2. The apparatus of claim 1 further including means for closing said third valve means in response to movement of said assemblies to said retracted relative position.
3. The apparatus of claim 2 further including means for preventing rotation of said mandrel assembly relative to said housing assembly.
4. The apparatus of claim 3 further including means for delaying or retarding relative movement of said assemblies from said retracted to said extended position to enable operation of associated test valve apparatus by vertical pipe motion without deflating the packers or equalizing pressures.
5. Valve apparatus adapted for use in a well testing operation where inflatable packers that are expanded by a downhole pump are employed to isolate an interval of a well bore, comprising: a housing having a mandrel assembly movable therein between extended and retracted positions, said mandrel assembly and housing defining a packer inflation passage and a test passage; an equalizing port and a deflate port extending through the wall of said housing; first passage means for communicating said equalizing port with said test passage; first valve means for closing said first passage means when said mandrel assembly is retracted and for opening said first passage means when said mandrel assembly is extended; second passage means for communicating said deflate port with said inflation passage; second valve means for closing said second passage means when said mandrel assembly is retracted and for opening said second passage means when said mandrel assembly is extended; and third valve means operable in response to the output pressure of said pump for closing said second passage means when said mandrel assembly is extended.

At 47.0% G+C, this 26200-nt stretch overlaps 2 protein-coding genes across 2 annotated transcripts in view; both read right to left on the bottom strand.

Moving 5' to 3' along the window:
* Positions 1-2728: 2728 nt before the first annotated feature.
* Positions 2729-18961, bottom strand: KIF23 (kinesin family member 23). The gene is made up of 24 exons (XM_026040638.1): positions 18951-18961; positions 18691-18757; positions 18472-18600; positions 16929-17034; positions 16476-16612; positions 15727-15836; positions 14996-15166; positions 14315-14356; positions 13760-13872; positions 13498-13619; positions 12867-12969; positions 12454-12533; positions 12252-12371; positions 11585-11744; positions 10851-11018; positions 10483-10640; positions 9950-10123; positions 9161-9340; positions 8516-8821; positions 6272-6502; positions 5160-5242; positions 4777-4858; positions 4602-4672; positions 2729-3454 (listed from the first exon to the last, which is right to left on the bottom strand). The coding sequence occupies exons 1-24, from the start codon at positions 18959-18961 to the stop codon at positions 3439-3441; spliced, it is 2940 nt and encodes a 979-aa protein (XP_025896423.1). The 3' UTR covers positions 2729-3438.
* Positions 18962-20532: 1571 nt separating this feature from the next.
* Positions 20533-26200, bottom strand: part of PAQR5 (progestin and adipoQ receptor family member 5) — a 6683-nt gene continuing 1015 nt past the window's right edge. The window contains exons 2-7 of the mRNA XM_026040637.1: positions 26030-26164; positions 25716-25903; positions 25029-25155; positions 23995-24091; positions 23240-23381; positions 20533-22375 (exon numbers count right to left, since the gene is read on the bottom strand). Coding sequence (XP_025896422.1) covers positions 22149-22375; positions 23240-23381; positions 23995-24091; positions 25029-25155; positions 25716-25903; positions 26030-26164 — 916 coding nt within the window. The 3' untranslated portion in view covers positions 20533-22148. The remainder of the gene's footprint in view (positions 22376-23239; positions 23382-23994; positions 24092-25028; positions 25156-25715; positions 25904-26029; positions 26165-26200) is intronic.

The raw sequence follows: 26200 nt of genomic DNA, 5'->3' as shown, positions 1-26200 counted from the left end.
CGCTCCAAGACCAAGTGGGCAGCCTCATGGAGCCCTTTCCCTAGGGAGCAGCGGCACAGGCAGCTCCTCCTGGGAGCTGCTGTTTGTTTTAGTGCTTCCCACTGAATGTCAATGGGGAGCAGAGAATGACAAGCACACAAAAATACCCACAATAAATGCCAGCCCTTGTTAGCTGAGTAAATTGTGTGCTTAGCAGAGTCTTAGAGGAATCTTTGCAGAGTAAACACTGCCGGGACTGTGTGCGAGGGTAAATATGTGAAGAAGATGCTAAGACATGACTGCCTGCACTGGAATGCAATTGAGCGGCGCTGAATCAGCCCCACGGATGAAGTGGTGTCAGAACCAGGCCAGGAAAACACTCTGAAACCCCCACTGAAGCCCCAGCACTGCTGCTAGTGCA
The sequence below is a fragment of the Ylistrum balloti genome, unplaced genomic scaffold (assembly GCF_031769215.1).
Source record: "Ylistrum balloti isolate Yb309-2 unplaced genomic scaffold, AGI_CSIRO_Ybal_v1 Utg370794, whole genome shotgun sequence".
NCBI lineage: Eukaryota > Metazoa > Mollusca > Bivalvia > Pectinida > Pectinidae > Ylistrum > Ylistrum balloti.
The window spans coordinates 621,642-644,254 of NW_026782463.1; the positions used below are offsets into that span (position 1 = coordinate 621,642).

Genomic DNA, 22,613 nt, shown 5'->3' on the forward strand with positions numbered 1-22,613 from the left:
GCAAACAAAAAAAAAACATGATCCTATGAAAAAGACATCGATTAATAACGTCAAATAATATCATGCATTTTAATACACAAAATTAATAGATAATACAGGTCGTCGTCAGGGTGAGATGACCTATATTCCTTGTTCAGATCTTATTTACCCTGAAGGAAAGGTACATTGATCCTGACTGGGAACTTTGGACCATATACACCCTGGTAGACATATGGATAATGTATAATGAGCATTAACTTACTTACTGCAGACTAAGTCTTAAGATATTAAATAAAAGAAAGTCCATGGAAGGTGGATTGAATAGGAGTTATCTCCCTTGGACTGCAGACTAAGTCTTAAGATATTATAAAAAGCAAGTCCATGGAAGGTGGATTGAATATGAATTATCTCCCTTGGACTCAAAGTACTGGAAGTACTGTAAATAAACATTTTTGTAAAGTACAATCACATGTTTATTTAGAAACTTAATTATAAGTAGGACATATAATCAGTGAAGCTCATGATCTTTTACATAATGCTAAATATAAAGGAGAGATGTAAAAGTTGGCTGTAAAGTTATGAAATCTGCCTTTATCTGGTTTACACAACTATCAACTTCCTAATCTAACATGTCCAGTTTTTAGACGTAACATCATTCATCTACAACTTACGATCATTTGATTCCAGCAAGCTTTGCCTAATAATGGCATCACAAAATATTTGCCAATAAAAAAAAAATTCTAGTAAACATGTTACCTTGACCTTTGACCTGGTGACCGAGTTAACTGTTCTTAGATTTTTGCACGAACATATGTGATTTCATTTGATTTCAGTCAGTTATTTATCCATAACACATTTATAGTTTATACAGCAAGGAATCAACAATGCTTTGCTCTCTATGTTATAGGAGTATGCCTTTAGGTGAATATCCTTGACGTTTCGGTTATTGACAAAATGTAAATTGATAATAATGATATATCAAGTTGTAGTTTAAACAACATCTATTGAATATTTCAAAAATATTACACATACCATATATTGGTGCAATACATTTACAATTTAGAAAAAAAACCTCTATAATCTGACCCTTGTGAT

6. The apparatus of claim 5 wherein said mandrel assembly included inner and outer tubular members, the bore of said inner member providing said test passage, said members being laterally spaced and arranged such that the annular area therebetween provides an upper portion of said inflation passage, said first passage means being formed interiorly of said housing adjacent said inner tubular member and said second passage means being formed interiorly of said housing adjacent said outer tubular member.